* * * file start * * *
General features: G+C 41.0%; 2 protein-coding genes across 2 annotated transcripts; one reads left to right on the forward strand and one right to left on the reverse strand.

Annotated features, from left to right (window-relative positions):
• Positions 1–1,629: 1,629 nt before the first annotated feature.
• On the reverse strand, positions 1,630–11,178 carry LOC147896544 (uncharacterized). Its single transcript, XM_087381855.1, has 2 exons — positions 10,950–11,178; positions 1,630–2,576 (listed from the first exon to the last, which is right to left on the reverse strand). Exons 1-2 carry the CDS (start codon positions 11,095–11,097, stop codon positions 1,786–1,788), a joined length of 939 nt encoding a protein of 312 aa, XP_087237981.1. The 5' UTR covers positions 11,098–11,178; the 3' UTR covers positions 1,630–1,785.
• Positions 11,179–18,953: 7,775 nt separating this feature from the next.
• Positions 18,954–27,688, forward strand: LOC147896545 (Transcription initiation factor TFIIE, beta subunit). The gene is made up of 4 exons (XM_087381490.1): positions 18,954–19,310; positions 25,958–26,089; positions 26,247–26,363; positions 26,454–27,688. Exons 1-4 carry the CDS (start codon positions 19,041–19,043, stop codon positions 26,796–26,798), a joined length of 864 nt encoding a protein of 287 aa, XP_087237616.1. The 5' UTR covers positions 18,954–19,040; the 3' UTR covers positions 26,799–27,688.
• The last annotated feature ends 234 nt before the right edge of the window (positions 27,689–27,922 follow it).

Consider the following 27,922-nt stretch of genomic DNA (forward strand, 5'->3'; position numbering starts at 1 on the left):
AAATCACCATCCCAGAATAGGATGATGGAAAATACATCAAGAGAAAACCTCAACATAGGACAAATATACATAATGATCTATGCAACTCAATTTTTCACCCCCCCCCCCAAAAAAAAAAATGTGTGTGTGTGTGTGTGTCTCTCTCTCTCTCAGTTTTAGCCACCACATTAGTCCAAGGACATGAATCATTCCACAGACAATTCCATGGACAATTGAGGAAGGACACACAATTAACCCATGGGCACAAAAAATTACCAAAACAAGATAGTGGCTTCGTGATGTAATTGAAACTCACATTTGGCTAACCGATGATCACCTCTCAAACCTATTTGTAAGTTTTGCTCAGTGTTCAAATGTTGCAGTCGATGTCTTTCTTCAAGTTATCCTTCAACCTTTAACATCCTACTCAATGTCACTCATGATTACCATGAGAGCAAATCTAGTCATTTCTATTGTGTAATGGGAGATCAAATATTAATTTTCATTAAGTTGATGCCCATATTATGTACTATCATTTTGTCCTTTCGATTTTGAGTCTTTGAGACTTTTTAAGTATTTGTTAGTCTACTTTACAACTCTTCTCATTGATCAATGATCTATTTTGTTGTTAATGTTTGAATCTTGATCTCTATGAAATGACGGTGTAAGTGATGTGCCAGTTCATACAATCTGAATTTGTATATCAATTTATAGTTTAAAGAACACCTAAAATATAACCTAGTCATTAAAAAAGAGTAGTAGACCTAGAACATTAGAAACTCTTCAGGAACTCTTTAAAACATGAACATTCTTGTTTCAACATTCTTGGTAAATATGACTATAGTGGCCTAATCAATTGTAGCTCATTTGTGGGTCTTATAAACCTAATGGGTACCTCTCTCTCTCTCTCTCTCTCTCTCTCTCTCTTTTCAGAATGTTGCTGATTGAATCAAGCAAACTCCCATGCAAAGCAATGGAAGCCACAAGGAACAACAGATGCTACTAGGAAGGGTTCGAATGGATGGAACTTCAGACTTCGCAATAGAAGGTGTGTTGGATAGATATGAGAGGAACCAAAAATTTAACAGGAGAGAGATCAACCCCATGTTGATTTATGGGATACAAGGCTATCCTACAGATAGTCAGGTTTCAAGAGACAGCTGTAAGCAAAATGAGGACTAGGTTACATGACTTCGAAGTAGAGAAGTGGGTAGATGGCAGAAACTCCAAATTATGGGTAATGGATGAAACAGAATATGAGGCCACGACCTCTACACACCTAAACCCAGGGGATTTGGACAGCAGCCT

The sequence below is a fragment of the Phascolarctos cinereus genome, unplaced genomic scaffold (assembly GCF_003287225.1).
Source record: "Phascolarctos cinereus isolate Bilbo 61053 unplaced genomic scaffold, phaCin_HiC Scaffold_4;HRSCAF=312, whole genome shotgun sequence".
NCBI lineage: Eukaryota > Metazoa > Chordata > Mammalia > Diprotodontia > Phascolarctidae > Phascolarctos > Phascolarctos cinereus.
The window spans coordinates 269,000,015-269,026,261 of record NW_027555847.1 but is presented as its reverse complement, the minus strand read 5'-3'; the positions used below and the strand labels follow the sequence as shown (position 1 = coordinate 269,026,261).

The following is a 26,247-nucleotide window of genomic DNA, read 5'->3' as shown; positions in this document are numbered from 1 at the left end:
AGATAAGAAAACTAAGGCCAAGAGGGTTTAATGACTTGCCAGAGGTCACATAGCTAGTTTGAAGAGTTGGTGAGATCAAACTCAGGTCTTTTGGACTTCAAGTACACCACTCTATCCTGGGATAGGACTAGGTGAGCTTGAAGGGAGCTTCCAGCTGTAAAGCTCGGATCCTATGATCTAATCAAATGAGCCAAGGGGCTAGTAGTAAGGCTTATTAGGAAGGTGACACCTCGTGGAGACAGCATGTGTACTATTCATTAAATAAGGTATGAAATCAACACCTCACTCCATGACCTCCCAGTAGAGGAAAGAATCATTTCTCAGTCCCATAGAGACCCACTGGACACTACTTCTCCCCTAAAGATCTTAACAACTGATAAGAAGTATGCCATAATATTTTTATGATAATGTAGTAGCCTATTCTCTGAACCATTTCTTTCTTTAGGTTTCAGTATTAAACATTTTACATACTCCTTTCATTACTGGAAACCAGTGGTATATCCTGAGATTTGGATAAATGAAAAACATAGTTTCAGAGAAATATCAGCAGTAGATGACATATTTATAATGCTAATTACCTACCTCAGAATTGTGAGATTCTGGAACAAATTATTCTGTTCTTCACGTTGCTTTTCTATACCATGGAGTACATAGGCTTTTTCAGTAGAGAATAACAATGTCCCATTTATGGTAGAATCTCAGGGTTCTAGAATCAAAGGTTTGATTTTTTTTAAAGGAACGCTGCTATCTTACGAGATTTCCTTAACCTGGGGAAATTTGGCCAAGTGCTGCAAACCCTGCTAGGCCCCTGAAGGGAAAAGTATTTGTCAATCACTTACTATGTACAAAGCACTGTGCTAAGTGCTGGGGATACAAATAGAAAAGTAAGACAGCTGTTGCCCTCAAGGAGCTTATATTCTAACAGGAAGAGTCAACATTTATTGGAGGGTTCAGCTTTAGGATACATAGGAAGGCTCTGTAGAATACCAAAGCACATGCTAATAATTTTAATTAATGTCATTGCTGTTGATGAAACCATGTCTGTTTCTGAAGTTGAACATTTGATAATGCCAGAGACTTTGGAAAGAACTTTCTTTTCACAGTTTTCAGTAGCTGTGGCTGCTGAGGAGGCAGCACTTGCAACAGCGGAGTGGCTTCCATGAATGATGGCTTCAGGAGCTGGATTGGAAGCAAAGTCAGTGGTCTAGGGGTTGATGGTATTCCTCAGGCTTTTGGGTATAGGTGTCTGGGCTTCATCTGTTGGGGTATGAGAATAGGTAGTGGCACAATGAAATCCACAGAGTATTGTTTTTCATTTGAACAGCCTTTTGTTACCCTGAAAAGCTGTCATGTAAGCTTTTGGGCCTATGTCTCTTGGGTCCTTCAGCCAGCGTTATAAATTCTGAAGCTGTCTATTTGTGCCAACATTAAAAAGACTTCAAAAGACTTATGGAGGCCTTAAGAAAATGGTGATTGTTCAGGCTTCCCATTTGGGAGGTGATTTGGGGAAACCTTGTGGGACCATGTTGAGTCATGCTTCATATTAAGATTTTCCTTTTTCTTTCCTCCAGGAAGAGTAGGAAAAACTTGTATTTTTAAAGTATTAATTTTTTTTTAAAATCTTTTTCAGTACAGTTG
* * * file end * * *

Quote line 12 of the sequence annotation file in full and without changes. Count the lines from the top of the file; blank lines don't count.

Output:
NCBI lineage: Eukaryota > Metazoa > Chordata > Mammalia > Diprotodontia > Phascolarctidae > Phascolarctos > Phascolarctos cinereus.